Question about Nikon COOLPIX S610 Digital Camera
I have a Nikon CoolPix S610 and recently it hasn't been taking good pictures. I've reseat the settings back to default and it's still not taking pictures properly. Its blurry, yellow toned, and and somewhat striped (I don't know exactly how to describe). Also, when I tried taking pictures outside it resulted in blank pictures. I brought it back in February and used it sparingly. I don't believe I've ever dropped it.
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Posted on Jan 02, 2017
The D80 has a lot more settings to deal with and depending on the lens the depth of field may explain the blurry background (that is desired effect on a portrait) The view finder on the D80 is for composing the shot and has read outs for the settings. The LCD on the back is for playback and the menus, it doesn't work like a live view of what's being taken (on some newer and more expensive DSLRs it does preview on the big LCD) on smaller point & Shoot cameras that don't have a viewfinder they use the LCD as the viewfinder, does that make sense? If she has the manual you may want to faniliarize yourself with some of the features, start out on one at a time for the different modes so they make more sense, you can really appriciate the camera after that and respect what pro photographers do. The D80 is not a cheap camera and I personally know a couple of professionals that use it among their cameras. (lots of different lenses that cost many time more than the camera body) Have fun with it, and if you get into it you will find you can take some fantastic photos with it. Can you tell that I like that camera?
Posted on Mar 06, 2009
Lens errors are fairly common. Usually it's sand or grit interfering with the lens extension mechanism. Or the camera's been dropped with the lens extended. Or the camera has been powered on, but the lens had been blocked preventing its extension. Or the battery ran down with the lens extended ...
Here's some things that you can do to try to correct it. They only seem to work for less than 50% of the lens errors, but if the camera is out of warranty, they're worth a try:
Posted on Jul 14, 2009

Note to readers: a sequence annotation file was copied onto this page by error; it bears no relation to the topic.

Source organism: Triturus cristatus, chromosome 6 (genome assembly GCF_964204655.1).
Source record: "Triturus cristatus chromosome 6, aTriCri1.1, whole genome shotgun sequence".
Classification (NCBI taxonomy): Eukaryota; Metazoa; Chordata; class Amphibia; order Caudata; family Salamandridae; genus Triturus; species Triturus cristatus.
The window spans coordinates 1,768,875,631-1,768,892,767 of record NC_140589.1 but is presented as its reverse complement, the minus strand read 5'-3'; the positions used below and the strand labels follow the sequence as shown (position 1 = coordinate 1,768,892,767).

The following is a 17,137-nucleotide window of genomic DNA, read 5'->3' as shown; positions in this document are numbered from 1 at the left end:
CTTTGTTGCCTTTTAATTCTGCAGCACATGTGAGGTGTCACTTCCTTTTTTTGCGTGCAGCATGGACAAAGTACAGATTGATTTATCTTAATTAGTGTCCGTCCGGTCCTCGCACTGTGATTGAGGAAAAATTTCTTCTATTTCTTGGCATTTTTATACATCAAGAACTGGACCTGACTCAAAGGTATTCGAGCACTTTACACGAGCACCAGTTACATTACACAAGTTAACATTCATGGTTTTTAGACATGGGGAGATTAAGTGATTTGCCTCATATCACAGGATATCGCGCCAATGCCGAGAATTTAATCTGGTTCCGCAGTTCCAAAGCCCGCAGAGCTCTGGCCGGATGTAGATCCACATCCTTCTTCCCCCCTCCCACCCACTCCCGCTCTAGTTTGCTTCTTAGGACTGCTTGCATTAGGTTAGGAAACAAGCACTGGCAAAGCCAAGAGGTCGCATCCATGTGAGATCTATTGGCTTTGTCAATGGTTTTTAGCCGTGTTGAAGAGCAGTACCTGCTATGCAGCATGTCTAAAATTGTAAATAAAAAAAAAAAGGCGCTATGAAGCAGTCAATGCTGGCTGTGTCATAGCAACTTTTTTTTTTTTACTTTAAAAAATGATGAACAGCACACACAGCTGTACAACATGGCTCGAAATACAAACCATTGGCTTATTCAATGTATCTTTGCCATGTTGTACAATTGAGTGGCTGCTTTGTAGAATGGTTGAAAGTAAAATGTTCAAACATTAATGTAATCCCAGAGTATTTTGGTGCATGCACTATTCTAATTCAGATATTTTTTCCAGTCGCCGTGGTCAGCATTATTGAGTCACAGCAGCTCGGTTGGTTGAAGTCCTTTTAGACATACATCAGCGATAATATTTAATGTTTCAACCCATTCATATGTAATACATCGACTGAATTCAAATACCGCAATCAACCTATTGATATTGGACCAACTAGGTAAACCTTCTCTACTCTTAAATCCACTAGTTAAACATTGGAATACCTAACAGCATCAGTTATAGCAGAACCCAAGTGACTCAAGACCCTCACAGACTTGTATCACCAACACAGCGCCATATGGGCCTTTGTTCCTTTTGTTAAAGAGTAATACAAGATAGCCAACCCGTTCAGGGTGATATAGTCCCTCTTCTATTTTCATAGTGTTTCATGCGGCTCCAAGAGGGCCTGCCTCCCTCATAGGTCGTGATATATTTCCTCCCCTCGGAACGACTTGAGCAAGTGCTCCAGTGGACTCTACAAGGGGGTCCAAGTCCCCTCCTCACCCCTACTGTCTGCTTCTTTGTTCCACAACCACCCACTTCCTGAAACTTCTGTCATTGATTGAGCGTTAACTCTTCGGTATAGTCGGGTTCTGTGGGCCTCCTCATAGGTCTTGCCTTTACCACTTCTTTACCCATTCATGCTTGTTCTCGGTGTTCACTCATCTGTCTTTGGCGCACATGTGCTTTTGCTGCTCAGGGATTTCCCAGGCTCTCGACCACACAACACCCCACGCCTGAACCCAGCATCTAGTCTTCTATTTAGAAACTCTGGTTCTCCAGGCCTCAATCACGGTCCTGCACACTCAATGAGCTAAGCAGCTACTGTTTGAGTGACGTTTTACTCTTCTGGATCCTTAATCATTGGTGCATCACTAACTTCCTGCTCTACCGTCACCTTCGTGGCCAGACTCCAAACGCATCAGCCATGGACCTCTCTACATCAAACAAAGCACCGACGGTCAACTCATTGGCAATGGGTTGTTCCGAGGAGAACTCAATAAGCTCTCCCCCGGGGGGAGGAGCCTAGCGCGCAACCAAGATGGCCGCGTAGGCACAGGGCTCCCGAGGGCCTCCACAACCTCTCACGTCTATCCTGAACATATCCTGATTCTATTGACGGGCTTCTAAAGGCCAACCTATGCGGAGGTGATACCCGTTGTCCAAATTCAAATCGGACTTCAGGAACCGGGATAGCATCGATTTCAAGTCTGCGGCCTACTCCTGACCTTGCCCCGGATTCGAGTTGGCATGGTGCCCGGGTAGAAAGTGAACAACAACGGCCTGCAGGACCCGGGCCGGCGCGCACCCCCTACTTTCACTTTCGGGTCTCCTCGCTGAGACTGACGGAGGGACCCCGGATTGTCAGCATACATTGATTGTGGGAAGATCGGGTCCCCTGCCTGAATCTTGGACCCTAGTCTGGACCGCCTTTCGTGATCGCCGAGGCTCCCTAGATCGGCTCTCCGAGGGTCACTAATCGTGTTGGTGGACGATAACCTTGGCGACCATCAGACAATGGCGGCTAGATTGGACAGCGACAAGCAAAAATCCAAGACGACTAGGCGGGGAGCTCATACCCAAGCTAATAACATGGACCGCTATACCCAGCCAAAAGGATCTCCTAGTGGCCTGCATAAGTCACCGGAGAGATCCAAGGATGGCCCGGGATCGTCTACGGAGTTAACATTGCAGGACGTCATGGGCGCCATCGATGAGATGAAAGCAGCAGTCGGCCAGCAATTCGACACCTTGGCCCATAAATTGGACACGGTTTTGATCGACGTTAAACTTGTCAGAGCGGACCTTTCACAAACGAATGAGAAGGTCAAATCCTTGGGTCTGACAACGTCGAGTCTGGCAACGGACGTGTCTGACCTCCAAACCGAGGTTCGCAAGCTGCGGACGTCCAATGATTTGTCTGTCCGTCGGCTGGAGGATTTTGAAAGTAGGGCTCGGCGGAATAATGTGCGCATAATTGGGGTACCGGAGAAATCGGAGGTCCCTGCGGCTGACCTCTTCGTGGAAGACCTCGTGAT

before you would disassmble here are a few things which u need to try if ur lens is stuck....
if ur very sure that the battery is fully charged... first we would advice you to change the batteries and see ...... if that doesnt work... the battery contacts may be corroded or bent and hence not making correct contact with the battery
.... sometimes there cud be dust or sand particles in the lens retraction passage... blow out air in those places..... this cud help a great deal.... I was able to fix a similar problem by wiggling the outermost part of the lens.as its trying to go in....
also try Place the camera flat on its back on a table, pointed at the ceiling. Press and hold the shutter button down, and at the same time press the power-on button. The idea is that the camera will try to autofocus while the lens is extending, hopefully seating the lens barrel guide pins in their slots.
if that doest help
Remove the batteries, then remove the memory card. Then install the new batteries, when you turn it on it should come back to life. turn it off, slip in the memory card and turn it on one last time.
if that doesnt help
Insert the cameras Audio/Video (AV) cable, and turn the camera on. Inserting this cable ensures that the camera's LCD screen remains off during the start process. Thus extra battery power is available to the camera's lens motor during startup. This extra power can be useful in overcoming grit or sand particals that may be jamming the lens. If the AV cable doesn't fix the lens error by itself, consider keeping this cable installed while trying the above fixes and 7 as a means to provide extra help to these fixes. But note that I DON'T recommend keeping the cable installed during Fix 6 as you may damage the AV port while tapping the camera. Reinsert the cable only AFTER tapping the camera.
Now we're entering into the realm of potentially damaging your camera in conducting the fix. There is definitely some risk here, so take care when conducting the following two fixes.
Fix #6: Repeatedly tap the padded/rubber usb cover on a hard surface with the intent of dislodging any particles that may be jamming the lens. Other variations include hitting a side of the camera against the palm of your hand. A lot of people have reported success with this method. HOWEVER, there is also some potential for damaging or dislodging internal components with this method, such as unseating ribbon cables, or cracking LCD screens.
Fix #7: Try forcing the lens. More people have reported success with this method than with any of the other methods. HOWEVER, there's obviously some potential for damaging your camera by using this method. Variations include gently pulling, rotating, and/or twisting the lens barrel while hitting the power button. Attempt to gently straighten or align the barrel if it's crooked or twisted. Another variation includes looking for uneven gaps around the lens barrel, and then pushing on the side of the lens barrel that has the largest gap (note pushing the lens barrel all the way in is NOT recommended as it may become stuck there). While doing any of the above, listen for a click that indicates that the lens barrel guide pins may have reseated in their guide slots. If you hear this click, immediately stop and try the camera.
Posted on Sep 29, 2009
SOURCE: I have a Nikon Coolpix
Check the manual for instructions on how to set it for the maximum number of megapixels and the best picture quality. If it has shake control, be sure you have it on. Set the camera to "auto" everything until you become more familiar with it.
Posted on Jan 12, 2011
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